Parcels remain on tax sales
The Barton County Commission learned Monday morning there are still 43 property parcels remaining on the list for the county’s annual tax sale,set for 10 a.m., Tuesday, Oct. 13, in the courthouse conference room on the first floor.
Owners are able to redeem parcels until noon, Friday, Oct. 9.
The County recently took judgment on the parcels remaining on the 2015 Tax Sale.
A Barton County Commission split over the cost narrowly approved the practice of the county paying for pre-employment physicals for new hires.
By a vote of 3-2, the commission agreed to continue physical capacity profile testing through Workfit. The rate for the service, which compares a potential employees physical limitations to the job description, is $105 per test.
WorkFit determines the abilities of the potential hire’s to perform a job’s essential functions, with or without reasonable accommodation, County Administrator Richard Boeckman said. This reduces the possibility of placing an individual in a position where there is a substantial risk of injury, thereby reducing work-related injuries and potential workers’ compensation claims.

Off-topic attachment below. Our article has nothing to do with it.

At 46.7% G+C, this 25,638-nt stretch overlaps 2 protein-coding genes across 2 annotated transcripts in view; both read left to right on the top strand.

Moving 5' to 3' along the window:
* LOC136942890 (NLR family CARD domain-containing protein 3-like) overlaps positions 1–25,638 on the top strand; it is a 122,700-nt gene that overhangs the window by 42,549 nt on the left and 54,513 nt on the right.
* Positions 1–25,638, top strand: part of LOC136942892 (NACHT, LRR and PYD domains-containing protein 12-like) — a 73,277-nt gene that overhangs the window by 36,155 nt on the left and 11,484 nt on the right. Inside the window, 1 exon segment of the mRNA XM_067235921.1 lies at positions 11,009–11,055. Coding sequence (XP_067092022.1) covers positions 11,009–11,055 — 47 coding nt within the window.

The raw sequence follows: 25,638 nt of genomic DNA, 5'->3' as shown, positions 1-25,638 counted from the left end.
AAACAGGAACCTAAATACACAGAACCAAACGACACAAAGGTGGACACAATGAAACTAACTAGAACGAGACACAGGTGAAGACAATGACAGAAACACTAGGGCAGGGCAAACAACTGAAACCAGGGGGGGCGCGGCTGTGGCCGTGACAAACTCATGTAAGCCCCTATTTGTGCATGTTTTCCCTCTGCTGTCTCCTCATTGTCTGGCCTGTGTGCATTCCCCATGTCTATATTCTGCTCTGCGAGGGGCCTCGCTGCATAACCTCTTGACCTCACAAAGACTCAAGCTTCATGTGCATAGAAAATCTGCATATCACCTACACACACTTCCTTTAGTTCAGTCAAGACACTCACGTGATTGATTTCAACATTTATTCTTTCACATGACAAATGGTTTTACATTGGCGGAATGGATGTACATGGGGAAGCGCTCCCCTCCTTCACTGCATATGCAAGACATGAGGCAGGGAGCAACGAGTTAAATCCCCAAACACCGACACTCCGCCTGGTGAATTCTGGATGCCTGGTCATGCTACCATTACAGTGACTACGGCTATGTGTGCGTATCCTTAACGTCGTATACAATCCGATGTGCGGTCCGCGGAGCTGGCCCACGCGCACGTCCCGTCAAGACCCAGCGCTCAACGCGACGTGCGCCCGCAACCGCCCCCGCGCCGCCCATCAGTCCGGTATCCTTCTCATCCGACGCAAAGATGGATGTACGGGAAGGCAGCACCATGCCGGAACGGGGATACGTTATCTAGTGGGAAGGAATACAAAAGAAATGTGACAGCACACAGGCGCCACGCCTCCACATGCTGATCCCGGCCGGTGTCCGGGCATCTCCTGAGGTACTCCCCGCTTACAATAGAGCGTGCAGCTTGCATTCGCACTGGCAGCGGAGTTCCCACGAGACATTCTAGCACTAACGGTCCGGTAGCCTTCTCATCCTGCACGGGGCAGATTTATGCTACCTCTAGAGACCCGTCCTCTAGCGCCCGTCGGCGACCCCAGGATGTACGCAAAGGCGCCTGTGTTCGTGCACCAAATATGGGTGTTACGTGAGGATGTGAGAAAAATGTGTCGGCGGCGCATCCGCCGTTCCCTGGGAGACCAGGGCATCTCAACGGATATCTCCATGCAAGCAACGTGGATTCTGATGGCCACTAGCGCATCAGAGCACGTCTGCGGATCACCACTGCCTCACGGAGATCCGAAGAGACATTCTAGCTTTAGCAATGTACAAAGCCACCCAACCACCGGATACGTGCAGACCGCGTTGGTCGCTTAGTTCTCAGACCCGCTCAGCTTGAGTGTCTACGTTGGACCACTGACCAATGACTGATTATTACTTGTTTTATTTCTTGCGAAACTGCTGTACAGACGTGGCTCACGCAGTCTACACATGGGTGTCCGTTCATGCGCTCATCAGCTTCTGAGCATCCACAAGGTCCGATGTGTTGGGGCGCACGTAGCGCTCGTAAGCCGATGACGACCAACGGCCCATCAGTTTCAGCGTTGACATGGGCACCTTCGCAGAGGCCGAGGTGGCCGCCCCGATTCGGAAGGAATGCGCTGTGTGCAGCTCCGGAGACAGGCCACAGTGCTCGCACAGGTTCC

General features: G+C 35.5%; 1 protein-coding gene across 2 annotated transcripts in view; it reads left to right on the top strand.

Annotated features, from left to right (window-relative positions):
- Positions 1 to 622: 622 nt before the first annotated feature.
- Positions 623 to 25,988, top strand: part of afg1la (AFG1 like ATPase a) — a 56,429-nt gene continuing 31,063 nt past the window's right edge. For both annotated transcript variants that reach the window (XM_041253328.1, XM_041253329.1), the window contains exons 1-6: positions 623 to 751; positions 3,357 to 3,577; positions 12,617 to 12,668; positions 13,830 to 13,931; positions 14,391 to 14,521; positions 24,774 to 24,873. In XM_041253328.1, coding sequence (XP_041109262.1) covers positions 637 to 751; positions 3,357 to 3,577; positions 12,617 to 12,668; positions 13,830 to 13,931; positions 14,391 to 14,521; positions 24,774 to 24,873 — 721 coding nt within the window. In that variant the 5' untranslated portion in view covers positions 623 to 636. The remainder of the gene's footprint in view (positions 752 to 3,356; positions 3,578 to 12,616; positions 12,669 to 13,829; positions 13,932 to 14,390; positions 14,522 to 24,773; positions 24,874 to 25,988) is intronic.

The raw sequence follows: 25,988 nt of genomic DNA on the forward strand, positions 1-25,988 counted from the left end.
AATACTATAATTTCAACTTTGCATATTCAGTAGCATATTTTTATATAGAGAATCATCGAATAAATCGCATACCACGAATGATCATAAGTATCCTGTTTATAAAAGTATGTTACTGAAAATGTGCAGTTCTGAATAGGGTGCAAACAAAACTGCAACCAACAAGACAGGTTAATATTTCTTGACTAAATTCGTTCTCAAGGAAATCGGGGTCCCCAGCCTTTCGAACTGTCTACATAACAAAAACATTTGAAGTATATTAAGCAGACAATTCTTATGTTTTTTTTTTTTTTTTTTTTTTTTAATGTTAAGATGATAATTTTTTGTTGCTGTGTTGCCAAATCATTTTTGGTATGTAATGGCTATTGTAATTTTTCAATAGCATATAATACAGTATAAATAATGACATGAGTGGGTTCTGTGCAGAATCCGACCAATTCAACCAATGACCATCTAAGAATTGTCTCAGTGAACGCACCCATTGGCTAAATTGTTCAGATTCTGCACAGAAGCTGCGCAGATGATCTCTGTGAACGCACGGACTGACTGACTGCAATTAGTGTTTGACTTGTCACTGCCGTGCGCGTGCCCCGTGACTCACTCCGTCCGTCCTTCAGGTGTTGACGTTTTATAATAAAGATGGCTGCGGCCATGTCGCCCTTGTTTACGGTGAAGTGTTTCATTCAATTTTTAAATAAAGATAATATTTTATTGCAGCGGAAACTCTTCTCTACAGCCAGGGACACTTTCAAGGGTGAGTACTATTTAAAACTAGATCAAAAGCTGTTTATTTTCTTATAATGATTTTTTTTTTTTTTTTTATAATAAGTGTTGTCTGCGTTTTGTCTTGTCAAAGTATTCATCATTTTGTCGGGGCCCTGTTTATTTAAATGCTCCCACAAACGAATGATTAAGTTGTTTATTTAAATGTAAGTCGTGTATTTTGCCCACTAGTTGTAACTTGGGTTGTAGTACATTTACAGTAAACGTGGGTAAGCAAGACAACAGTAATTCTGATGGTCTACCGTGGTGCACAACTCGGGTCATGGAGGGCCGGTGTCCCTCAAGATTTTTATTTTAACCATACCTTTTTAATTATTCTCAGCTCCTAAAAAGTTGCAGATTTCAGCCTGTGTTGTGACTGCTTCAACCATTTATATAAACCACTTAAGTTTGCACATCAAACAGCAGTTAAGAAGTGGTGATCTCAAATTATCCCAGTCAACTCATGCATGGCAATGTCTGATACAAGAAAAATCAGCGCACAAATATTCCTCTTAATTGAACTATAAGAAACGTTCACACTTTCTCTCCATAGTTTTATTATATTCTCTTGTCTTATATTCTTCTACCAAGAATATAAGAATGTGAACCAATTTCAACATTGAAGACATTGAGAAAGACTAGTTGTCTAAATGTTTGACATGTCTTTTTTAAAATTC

“This is the pre-employment physical,” Boeckman said, adding it applies to all job candidates. If an applicant is hired, their employment is conditional pending the results of the screening.
However, “we’re in a year when we have to plan to do a lot of cutting,” commission Chairman Kenny Schremmer said. He wondered if the testing was worth the cost when the budget is so tight.
Also, he said, the county has good department heads who can be trusted to make wise hiring decisions.
“I agree completely with Kenny on this,” Commissioner Alicia Straub said. She said the county’s low workers’ comp rates can be attributed to the choices made by departmental leaders.
But, Boeckman said, one bad hire could lead to a claim that would cost more than the money saved as the county’s workers’ comp rate would increase. In fact, it was a very expensive claim several years ago that led the county to contract with Workfit.
Plus, he said, the Americans with Disabilities Act limits what questions the county can ask in a job interview. The Workfit test gives county officials objective information they might not otherwise get.
“I look at this as insurance,” Commissioner Jennifer Schartz said, noting it helps protect the county. Also, it would be too much pressure on department heads to make the call on someone’s physical abilities.
Landfill Director Phil Hathcock and Sheriff Brian Bellendir who were in the meeting were asked their thoughts. Both said they saw value in the testing.
The physicals are done by Advance Therapy of Great Bend.
It measure was approved with commissioners Schartz, Don Davis and Homer Kruckenberg voting for it. Schremmer and Straub were both opposed.